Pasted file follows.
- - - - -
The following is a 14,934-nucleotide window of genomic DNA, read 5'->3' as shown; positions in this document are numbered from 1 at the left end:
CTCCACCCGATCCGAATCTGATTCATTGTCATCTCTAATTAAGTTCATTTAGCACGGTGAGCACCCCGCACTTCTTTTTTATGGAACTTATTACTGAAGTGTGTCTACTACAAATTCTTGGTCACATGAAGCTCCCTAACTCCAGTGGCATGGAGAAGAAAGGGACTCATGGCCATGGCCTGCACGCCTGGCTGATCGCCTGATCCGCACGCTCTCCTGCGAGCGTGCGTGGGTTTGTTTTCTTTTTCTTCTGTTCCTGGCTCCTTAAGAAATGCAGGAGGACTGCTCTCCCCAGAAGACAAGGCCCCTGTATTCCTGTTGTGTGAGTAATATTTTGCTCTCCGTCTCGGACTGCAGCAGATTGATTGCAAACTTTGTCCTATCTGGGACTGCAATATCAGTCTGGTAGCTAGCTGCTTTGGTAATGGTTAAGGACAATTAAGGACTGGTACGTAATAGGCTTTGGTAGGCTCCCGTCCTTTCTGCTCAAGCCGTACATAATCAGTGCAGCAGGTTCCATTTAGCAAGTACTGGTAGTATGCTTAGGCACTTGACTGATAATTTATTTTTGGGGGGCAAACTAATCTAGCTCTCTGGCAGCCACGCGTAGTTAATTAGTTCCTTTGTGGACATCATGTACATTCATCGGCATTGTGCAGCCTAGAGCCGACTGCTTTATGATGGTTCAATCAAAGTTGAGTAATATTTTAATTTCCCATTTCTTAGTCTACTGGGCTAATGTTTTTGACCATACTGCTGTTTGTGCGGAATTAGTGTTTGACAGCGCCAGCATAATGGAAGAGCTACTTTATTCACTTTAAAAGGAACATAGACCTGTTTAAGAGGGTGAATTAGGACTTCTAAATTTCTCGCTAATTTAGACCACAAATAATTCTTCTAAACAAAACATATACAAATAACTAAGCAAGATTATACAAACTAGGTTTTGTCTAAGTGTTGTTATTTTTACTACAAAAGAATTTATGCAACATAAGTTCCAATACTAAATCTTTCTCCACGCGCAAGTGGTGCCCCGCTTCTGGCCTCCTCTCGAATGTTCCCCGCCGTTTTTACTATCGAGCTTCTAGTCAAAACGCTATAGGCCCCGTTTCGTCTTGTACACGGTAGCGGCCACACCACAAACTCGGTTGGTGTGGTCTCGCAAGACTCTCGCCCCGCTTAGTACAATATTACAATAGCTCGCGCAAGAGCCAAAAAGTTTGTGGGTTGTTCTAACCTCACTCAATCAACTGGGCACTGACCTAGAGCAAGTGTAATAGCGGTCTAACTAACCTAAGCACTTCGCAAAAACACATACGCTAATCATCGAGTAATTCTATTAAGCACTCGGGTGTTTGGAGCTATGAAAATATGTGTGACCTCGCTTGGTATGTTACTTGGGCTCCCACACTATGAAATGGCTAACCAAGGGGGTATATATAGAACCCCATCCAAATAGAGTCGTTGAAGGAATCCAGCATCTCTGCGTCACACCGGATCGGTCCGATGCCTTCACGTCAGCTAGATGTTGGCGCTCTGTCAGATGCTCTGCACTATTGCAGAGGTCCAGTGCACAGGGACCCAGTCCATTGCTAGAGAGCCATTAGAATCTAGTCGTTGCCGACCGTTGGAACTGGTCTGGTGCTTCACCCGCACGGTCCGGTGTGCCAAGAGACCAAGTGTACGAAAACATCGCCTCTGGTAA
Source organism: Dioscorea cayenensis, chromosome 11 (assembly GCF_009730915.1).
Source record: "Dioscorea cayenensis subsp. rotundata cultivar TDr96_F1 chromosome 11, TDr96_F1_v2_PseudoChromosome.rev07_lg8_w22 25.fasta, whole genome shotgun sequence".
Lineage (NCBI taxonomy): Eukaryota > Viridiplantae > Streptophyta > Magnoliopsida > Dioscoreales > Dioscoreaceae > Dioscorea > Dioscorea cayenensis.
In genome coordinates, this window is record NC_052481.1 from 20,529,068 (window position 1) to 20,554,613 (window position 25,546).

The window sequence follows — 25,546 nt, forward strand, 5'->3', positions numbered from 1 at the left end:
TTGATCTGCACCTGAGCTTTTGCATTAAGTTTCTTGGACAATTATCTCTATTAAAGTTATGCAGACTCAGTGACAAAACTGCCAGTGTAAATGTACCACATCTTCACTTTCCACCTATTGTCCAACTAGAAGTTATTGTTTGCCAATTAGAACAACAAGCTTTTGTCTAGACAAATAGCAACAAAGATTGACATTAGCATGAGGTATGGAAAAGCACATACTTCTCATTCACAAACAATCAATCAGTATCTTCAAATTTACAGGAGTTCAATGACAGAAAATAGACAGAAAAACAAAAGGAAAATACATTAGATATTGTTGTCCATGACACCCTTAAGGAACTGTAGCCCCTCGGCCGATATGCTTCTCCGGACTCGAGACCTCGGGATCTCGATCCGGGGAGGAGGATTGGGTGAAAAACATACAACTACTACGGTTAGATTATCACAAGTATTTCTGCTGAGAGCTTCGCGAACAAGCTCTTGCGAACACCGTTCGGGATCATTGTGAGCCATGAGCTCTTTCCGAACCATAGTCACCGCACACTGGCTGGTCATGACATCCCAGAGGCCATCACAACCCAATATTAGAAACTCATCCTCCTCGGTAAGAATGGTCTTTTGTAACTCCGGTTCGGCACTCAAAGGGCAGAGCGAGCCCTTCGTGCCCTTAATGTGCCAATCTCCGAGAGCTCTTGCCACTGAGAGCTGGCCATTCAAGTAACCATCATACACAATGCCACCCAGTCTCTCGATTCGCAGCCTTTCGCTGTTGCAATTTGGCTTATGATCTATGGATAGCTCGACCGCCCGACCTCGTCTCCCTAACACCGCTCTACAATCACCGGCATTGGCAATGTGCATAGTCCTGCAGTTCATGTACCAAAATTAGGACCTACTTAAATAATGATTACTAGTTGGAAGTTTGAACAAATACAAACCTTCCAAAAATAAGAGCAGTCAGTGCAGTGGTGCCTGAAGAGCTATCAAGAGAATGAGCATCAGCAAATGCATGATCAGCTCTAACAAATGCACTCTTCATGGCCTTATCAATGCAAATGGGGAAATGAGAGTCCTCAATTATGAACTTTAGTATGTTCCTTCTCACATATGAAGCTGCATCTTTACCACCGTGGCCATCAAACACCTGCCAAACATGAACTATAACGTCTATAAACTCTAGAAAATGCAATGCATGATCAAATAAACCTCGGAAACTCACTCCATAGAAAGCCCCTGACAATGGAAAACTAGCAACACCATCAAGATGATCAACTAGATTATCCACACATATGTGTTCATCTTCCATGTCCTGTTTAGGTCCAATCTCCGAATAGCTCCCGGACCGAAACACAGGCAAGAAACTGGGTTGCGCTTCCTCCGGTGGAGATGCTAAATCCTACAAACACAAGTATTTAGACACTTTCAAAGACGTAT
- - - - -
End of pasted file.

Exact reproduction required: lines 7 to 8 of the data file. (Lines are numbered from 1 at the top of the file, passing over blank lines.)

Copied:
The window sequence follows — 25,546 nt, forward strand, 5'->3', positions numbered from 1 at the left end:
TTGATCTGCACCTGAGCTTTTGCATTAAGTTTCTTGGACAATTATCTCTATTAAAGTTATGCAGACTCAGTGACAAAACTGCCAGTGTAAATGTACCACATCTTCACTTTCCACCTATTGTCCAACTAGAAGTTATTGTTTGCCAATTAGAACAACAAGCTTTTGTCTAGACAAATAGCAACAAAGATTGACATTAGCATGAGGTATGGAAAAGCACATACTTCTCATTCACAAACAATCAATCAGTATCTTCAAATTTACAGGAGTTCAATGACAGAAAATAGACAGAAAAACAAAAGGAAAATACATTAGATATTGTTGTCCATGACACCCTTAAGGAACTGTAGCCCCTCGGCCGATATGCTTCTCCGGACTCGAGACCTCGGGATCTCGATCCGGGGAGGAGGATTGGGTGAAAAACATACAACTACTACGGTTAGATTATCACAAGTATTTCTGCTGAGAGCTTCGCGAACAAGCTCTTGCGAACACCGTTCGGGATCATTGTGAGCCATGAGCTCTTTCCGAACCATAGTCACCGCACACTGGCTGGTCATGACATCCCAGAGGCCATCACAACCCAATATTAGAAACTCATCCTCCTCGGTAAGAATGGTCTTTTGTAACTCCGGTTCGGCACTCAAAGGGCAGAGCGAGCCCTTCGTGCCCTTAATGTGCCAATCTCCGAGAGCTCTTGCCACTGAGAGCTGGCCATTCAAGTAACCATCATACACAATGCCACCCAGTCTCTCGATTCGCAGCCTTTCGCTGTTGCAATTTGGCTTATGATCTATGGATAGCTCGACCGCCCGACCTCGTCTCCCTAACACCGCTCTACAATCACCGGCATTGGCAATGTGCATAGTCCTGCAGTTCATGTACCAAAATTAGGACCTACTTAAATAATGATTACTAGTTGGAAGTTTGAACAAATACAAACCTTCCAAAAATAAGAGCAGTCAGTGCAGTGGTGCCTGAAGAGCTATCAAGAGAATGAGCATCAGCAAATGCATGATCAGCTCTAACAAATGCACTCTTCATGGCCTTATCAATGCAAATGGGGAAATGAGAGTCCTCAATTATGAACTTTAGTATGTTCCTTCTCACATATGAAGCTGCATCTTTACCACCGTGGCCATCAAACACCTGCCAAACATGAACTATAACGTCTATAAACTCTAGAAAATGCAATGCATGATCAAATAAACCTCGGAAACTCACTCCATAGAAAGCCCCTGACAATGGAAAACTAGCAACACCATCAAGATGATCAACTAGATTATCCACACATATGTGTTCATCTTCCATGTCCTGTTTAGGTCCAATCTCCGAATAGCTCCCGGACCGAAACACAGGCAAGAAACTGGGTTGCGCTTCCTCCGGTGGAGATGCTAAATCCTACAAACACAAGTATTTAGACACTTTCAAAGACGTAT